Entrepreneurs And Small Businesses: How Your Recruiting Methods Could End Up Costing You–And What To Do About It
How recruiting methods could end up costing you.
When you consider quarterly and annual business goals, chances are you that you are only thinking of strategies that directly relate to revenue. But do you have strategies in place to reduce litigation risk?
Google, IBM and PriceWaterhouseCoopers are all defending age discrimination lawsuits this year, with Google settling for $11 million to avoid litigation. While you might not be in the same league business-wise, you are still bound by the same employment laws.
Small companies and start-ups often don’t have enough resources or do not allocate funds to support an in-house HR. In most cases, smaller companies outsource functions like recruiting and payroll. Without having someone responsible for compliance-related HR (equal opportunity, affirmative action, employee relations, and diversity and inclusion), you risk oversight.
Protect Your Company and Your Resources
When Title VII of the Civil Rights Act of 1964 was passed, employee protections included race, religion, sex, national origin or color became illegal and the journey toward inclusion began with the start of compliance and equal employment opportunity initiatives. A few years later, the Age Discrimination in Employment Act of 1967 (ADEA) was added to protect employees 40 years of age and older from discrimination on the basis of age in hiring, promotion, discharge, compensation, or terms, conditions or privileges of employment. All of these protections are administered by the Equal Employment Opportunity Commission (EEOC).
In small companies and startups, the most likely HR-related mistakes occur in recruiting and hiring. If you are posting an equal opportunity statement, be sure that it includes all the protected categories. Oversights happen, as in the case of these two statements taken from small Texas-based companies.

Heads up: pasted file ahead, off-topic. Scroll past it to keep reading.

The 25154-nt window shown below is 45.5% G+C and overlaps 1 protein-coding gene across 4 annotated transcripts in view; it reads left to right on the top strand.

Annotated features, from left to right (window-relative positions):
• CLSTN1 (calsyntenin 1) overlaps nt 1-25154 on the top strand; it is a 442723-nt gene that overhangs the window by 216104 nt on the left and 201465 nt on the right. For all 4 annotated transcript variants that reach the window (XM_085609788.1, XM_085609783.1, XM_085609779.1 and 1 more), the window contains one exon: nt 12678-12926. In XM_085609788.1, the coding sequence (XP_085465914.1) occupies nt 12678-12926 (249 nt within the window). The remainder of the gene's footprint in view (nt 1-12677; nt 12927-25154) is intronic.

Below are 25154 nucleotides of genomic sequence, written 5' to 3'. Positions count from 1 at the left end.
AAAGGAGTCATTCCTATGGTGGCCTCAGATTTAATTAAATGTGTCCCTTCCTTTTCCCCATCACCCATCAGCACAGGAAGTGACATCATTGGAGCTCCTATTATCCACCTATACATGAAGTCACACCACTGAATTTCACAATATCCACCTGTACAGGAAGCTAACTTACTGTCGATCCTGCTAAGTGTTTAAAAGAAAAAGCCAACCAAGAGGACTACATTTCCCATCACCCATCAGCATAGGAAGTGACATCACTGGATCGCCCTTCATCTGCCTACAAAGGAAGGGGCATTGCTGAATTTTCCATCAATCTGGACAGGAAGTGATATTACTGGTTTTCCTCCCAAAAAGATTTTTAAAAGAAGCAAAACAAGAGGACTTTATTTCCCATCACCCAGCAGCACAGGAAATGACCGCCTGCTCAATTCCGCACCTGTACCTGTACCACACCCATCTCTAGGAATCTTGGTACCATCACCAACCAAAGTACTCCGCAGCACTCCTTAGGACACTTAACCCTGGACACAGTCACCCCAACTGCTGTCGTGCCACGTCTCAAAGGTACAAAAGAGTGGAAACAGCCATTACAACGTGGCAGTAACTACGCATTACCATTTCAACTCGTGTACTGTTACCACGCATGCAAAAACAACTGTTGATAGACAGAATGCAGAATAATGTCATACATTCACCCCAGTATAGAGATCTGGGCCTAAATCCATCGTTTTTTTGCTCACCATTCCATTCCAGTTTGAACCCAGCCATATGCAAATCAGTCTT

Both companies neglect to include age.
In the first instance, the company was notified of the mistake by an outside consultant. Not only did the company immediately add the missing language, after reviewing their website they also added images to make it more inclusive.
While the second company, only recently notified, has yet to respond, it’s just a matter of time. After all, smart leadership understands the monetary value of compliance.
Another area where language can create risk is job postings. Having someone knowledgeable in EEO, compliance and diversity and inclusion can ensure announcements don’t target specific groups at the exclusion of others. After all, the goal is to hire talent from the most diverse candidate pool.
The following chart provides examples of exclusionary language and what you can do to fix it.
Furthermore, omit requesting date of birth or year of graduation in the applicant process. And to protect against gender or age bias, do not require salary history.
Finally, when relying on AI to screen the candidate pool, make sure you are not using technology to target employees in a way that unlawfully excludes others. It could be illegal, according to this law article.
Listen to the Evil HR Lady
If you don’t have a qualified internal resource to ensure job postings and web copy do not violate any State or Federal laws, retain an experienced HR professional.
Suzanne Lucas, otherwise known as the Evil HR Lady, suggests you reconsider expanding your team to include an HR pro. There are many areas related to HR that could become costly if not handled properly. In her post, Tips About Dealing With Problems When There’s No HR, she paints a clear picture.
“Hopefully, the management at your company will realize that whatever money they save by not paying for an HR manager, they are losing in not having a skilled person running the people side of things,” Lucas writes. “Just one lawsuit can cripple a small business, possibly forever—far more than paying a professional to handle the HR tasks.”
(Sheila Callaham Contributor . Diversity & Inclusion. I write about combatting ageism in the workplace.)
Por: Sheila Callaham
Fonte: Forbes, em 27 de Novembro de 2019